Practical Ways AI Could Make Autonomous a Reality

Artificial intelligence (AI) and machine learning are the talk of the tow, and they have a wide array of applications.

One of those is intelligent mobility and the use of simulation software to improve integrated transport planning. Robin North, CEO and lead technologist of Immense Simulations, adds that there is also a “big trend towards digitalization, being able to automate certain processes and getting data both organized as well as shareable”. After all, without data there can be no AI.

Another trend he sees is: “Around sharing and the leasing of assets – whether than be infrastructure and vehicles, then there is the sharing of services such as trips, data, mapping or digital assets.” The significance of new technology is that is has made all of these possible, in his view, to do at a lower cost.

He adds: “Mobility is being driven by four business models and technology trends. You have autonomy, connectivity, electrification and sharing that are disrupting business models of mobility service providers and it is changing the automotive technology base. Connectivity is enabling infrastructure and people to be smarter through optimization. Over time it will change the economics of the way that services are delivered once we reach Level 5 of autonomy.”

He reveals that consumer expectations are changing too: “People are expecting transport and mobility to be seamless and pay-as-you go for whatever you want to do. They are realizing that owning a depreciating and under-used asset, such as a car, may not be the best solution for their mobility.”

Business model innovation

Data-driven technologies, such as digital transformation and AI, have also led to business model innovation with platforms such as Uber. They have also led to other platforms that are, he says, “disrupting the way people do business”. He believes that the availability of data supports consumer aspirations too, opening up to different options to travel differently, while mobility providers and their partners can also exploit the data created by their customers to make money.

He comments: “People have for a long time wanted better mobility services to get from A-to-B more quickly and more cheaply. We are closer to this than we have been in the past but it’s more disruptive than the traditional ways of doing business. It’s a fertile sector and things are changing very rapidly.”

Embracing change

AI can help organizations to embrace change by automating many of the labor-intensive process.  Through automation he finds it possible for people to create a more consistent means of making decisions, which will as a result be of a better and sounder quality.

For example, AI and machine learning can help mobility and transport stakeholders to make decisions about the movement of people and goods. “They help us to build and maintain those digital worlds, and its can then be used to guide decisions by providing insights to human decision-makers,” he explains.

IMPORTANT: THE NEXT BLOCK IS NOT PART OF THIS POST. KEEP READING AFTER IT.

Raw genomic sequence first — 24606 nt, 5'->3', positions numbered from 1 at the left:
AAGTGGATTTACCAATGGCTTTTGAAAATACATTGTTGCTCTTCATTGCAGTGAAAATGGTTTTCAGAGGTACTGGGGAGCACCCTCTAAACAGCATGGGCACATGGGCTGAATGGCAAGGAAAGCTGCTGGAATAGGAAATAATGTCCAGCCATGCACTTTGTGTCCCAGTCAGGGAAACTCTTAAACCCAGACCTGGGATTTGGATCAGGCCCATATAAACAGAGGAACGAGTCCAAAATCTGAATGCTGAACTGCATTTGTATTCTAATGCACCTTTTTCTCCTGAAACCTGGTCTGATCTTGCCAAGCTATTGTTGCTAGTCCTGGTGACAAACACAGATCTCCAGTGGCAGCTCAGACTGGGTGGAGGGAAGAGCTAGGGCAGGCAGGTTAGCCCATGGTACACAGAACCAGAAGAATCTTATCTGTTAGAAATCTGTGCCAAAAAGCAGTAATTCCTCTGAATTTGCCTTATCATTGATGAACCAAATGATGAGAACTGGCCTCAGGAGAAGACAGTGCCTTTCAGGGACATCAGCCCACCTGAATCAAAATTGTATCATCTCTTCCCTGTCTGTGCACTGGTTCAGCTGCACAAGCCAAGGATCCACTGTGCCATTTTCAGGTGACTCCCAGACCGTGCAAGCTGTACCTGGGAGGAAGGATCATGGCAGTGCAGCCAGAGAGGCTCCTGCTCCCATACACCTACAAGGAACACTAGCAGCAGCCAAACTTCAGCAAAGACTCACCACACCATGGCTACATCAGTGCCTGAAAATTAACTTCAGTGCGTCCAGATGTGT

Simulating transport planning

By simulating transport planning an opportunity is created to look at the impact of different or specific mobility scenario models on specific days of the week during different times of the day. “It’s traditionally been hard to do this stuff and quite expensive, limited to very few conditions, but we accelerate it with AI and machine learning,” he claims before adding: “Traditionally people might look at 14-day types. You might look at a morning peak and evening peak – to replay what happened or may happen if you set up your fleets differently. It’s about enabling ‘what ifs’, about how to run the transport system. If you ask better questions, you should be able to make better decisions.”

He explains that it’s about how to manage the road space better. He asks: “Do you need more vehicles in your fleet or fewer? Where are they going to re-charge as they are likely to be all electric. If you are running as a taxi service, how many vehicles do you need for London, Milton Keynes, or San Francisco and how much do you need to learn before you incur the expense of running them?”

Capture the market

By being able to ask these questions and to model everyday scenarios, he argues that mobility service providers can capture the market more effectively, test different tiers of services, such as autonomous vehicle ride-sharing and how it operates commercially.

However, he claims: “It’s harder to make money out of mobility than people think because the public infrastructure, and how it is managed, is a key part of a mobility service and how it is run efficiently.” It is therefore crucial, in his opinion, to have a neutral platform for the public and private sectors “to engage with leads to better mobility decisions”.

He adds: “We can use the same core capability to support planning and operational decisions for infrastructure and mobility services providers. This is about looking at it from different angles and through different lenses.”

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